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Stop Feeding Trulia & Zillow & Market Your Better System-IDX

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For Sale By Owner Sign (FSBO)

The type of real estate listing will determine who can expect a commission at closing.

© Photo sxc.hu
In separate recent articles at SFGate.com and the New York Times blog, Zillow and Trulia were discussed. In the SFGate article interviewing Zillow's CEO, Spencer Raskoff, the current desire of Zillow to work with agents was contrasted with the company's stated objective when it opened. Then the goal was to give consumers an alternative to working with real estate agents.

Apparently that business model isn't generating the desired profit level, and there's now a greater focus on getting more agents to work with Zillow and pay for advertising there. Zillow charges agents for exposure next to listings in their market areas. In an effort to woo more agents, Zillow has purchased Buyfolio, a company that provides services to help consumers and agents to collaborate on transactions. One expectation is that more agents with closer cooperation will improve the timeliness and accuracy of Zillow's data.

On that data accuracy note, we get to the NY Times article discussing a study commissioned by Refin that compared listing data accuracy at Trulia and Zillow with that of Redfin and the large regional brokerage, Windermere. 6401 home listings in 33 Zip Codes in 11 metropolitan areas were sampled. The results showed that:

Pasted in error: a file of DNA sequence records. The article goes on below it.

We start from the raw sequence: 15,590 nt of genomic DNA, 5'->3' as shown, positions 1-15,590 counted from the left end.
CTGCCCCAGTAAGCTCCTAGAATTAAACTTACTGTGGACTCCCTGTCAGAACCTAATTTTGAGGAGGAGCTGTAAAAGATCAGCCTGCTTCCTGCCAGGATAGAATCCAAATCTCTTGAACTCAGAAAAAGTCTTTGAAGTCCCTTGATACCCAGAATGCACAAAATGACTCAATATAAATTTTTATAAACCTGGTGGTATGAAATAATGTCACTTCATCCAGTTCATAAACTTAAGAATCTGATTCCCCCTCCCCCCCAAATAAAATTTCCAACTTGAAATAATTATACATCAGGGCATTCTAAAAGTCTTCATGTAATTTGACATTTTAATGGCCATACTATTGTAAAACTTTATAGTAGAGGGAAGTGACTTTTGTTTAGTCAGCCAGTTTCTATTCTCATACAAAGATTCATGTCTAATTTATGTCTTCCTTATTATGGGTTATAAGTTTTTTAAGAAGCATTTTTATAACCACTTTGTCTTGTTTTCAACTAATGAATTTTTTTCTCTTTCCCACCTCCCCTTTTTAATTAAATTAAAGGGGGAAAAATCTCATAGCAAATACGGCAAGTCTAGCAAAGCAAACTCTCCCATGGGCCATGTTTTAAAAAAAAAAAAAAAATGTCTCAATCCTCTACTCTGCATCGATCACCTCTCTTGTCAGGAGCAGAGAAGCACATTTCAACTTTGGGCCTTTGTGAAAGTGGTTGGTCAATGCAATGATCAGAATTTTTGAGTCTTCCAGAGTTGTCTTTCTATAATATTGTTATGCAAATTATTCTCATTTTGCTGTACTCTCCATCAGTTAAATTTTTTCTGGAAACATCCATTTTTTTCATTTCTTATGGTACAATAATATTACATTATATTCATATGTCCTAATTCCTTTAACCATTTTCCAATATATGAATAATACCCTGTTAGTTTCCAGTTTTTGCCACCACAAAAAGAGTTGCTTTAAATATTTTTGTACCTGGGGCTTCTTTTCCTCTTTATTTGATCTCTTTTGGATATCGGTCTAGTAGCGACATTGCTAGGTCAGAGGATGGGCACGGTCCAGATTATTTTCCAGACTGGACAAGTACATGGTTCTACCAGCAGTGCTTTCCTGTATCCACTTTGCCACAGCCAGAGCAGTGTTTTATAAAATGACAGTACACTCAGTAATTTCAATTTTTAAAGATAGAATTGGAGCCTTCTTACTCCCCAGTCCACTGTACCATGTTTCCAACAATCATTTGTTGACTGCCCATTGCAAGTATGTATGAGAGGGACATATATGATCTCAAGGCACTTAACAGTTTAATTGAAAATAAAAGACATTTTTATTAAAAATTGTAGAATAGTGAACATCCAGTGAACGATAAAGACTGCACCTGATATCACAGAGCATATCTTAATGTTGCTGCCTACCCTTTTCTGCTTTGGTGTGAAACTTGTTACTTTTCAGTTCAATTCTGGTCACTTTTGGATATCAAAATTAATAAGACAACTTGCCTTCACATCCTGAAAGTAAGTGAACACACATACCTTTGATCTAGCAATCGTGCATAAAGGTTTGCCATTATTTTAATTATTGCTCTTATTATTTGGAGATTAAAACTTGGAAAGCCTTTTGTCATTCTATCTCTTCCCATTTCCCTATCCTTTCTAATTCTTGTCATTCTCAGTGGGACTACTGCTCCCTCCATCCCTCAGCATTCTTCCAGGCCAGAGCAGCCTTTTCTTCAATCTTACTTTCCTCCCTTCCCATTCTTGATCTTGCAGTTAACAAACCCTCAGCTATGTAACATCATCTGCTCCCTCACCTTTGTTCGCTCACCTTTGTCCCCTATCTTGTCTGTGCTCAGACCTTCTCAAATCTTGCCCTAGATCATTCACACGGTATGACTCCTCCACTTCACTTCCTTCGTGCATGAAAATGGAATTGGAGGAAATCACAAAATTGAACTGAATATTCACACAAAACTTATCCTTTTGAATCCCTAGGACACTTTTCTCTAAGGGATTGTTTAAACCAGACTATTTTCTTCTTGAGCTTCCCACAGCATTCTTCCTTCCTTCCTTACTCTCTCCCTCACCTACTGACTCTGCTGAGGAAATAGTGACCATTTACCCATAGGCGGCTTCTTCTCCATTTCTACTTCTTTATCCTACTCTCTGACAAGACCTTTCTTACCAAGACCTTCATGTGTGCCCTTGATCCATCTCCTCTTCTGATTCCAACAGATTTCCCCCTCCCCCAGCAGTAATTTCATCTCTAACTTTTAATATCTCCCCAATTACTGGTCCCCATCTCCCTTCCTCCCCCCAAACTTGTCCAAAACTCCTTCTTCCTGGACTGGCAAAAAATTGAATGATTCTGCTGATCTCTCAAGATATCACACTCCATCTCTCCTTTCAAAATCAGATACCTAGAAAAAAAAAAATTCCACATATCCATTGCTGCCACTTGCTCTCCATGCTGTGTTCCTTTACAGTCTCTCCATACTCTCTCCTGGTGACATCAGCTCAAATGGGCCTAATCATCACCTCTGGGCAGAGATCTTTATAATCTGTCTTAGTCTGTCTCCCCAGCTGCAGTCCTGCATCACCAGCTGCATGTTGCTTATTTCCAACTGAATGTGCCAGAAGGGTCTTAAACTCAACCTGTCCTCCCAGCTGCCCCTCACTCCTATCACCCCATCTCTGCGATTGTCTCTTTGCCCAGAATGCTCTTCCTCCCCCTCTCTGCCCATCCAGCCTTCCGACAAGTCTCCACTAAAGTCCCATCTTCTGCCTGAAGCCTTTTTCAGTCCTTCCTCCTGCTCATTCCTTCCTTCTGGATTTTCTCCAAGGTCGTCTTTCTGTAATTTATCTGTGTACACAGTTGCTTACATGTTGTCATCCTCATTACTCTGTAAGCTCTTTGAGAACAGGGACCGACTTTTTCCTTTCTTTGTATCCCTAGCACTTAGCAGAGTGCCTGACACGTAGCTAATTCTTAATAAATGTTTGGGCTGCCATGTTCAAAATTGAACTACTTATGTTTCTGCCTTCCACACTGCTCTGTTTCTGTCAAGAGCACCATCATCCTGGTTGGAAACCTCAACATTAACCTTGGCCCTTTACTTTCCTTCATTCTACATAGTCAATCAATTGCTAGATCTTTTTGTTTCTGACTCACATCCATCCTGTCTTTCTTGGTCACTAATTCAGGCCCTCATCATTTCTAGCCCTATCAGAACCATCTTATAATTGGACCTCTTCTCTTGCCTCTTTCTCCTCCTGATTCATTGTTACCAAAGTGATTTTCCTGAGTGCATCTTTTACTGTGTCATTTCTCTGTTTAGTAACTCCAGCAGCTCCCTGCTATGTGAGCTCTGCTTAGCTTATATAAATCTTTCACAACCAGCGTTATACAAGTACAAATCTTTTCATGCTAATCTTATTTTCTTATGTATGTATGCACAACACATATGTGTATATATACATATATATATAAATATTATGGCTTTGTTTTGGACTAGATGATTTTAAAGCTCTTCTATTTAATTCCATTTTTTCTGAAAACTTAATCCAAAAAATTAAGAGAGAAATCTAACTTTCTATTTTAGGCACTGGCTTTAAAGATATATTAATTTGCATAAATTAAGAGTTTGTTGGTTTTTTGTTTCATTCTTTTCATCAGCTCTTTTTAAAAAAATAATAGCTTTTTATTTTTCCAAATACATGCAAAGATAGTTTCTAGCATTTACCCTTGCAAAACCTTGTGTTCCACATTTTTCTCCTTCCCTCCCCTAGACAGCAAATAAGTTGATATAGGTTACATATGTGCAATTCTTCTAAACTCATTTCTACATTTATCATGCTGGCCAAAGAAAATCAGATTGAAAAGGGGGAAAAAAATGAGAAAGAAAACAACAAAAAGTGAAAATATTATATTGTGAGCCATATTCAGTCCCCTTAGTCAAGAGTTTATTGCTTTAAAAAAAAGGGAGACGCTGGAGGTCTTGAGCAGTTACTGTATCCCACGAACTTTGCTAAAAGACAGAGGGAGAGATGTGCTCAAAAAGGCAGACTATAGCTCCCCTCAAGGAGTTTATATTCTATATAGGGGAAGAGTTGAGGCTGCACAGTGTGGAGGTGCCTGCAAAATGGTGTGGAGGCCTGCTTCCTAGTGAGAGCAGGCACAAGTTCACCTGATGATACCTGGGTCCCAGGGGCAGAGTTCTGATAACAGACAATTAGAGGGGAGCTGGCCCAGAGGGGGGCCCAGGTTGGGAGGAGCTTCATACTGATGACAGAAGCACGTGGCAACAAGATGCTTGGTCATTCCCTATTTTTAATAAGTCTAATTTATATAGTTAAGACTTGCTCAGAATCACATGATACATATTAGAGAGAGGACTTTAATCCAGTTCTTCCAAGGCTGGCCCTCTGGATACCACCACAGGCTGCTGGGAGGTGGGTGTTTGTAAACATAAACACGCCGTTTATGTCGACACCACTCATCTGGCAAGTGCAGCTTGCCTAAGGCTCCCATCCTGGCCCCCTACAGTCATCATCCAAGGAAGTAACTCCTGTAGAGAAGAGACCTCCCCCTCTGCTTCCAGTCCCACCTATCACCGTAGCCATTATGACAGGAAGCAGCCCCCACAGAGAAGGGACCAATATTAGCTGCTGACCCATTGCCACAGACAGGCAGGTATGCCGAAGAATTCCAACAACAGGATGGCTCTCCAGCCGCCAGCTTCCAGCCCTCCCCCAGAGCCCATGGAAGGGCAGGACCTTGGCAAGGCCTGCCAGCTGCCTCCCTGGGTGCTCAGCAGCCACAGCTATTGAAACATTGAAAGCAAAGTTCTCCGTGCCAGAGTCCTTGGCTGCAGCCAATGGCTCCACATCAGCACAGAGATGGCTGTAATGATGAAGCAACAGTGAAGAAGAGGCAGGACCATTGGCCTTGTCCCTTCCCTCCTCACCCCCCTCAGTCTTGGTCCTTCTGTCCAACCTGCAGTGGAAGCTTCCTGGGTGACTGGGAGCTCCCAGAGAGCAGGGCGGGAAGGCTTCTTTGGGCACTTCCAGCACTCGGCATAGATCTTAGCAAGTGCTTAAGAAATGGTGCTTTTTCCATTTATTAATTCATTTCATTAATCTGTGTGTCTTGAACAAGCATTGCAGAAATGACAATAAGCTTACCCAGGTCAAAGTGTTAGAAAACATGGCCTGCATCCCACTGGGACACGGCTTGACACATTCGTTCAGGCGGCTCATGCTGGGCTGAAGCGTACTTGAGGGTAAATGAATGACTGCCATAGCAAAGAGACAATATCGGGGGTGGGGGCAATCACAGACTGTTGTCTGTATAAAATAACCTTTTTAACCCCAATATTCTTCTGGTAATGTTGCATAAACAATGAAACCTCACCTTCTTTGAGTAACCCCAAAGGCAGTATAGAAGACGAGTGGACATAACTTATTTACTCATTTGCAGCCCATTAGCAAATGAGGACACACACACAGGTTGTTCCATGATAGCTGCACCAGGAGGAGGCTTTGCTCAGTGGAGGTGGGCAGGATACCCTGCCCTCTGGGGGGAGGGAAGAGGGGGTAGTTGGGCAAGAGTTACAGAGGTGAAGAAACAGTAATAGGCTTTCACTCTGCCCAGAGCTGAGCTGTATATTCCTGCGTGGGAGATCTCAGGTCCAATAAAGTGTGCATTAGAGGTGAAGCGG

• 100% of current listings were present on Redfin and Windermere sites.
  • Trulia had 81 percent of listings.
  • Zillow had 79 percent of listings.
  • 36% of Zillow listings were shown active but were no longer for sale.
  • The same was true for 37% of Trulia listings.
  • 0.1% of Redfin listings and 1.7% of Windermere listings were no longer for sale./li>

Sure, there's bias on the part of Redfin in underwriting this study, but the results clearly show that the local MLS data, available to Redfin and Windermere but not to Zillow and Trulia, is far superior in accuracy and timeliness. So, why aren't we as real estate professionals educating the consumer to that fact, strongly marketing it, and bringing those searchers to our sites and away from the big sites?

Instead, agents pay for a rotating presence in their market areas on Zillow and Trulia, catching leads from consumers who don't know any better. I know when I paid for this advertising, almost half of the inquiries were on listings that no longer were for sale. Sure, I got to communicate with a potential buyer, but after telling them that the home of interest wasn't for sale, I was starting off a little behind the curve.

And, we're not going to leave Realtor.com out of this discussion. An article on a TV station site in the Minneapolis-St. Paul area discusses Edina Realty's decision to remove thousands of listings from Realtor.com due to stated inaccuracies and other problems. Other local and regional MLSs have done the same. Realtor.com, using the Realtor logo but no longer owned by NAR, charges agents and brokerages for advertising next to listings also. Edina stated that one problem was agent ads showing up next to listings not in their area or not for sale.

All of those pesky rules and time deadlines for submitting listings, reporting changes and reporting contracts and sales are important, as they make the local MLS the most accurate and comprehensive real estate listing resource available. We should be aggressive in getting that information out, blog about it, run ads, and educate the consumer as to where the accurate data is located.

Every time I get an email or other request for information about a listing someone saw on one of these big-three sites, I send them a great response to their question, but also a short explanation of what they're NOT seeing on those sites, and also what they ARE seeing that's not real. I give them a link to my IDX search page and make a convert out of them.

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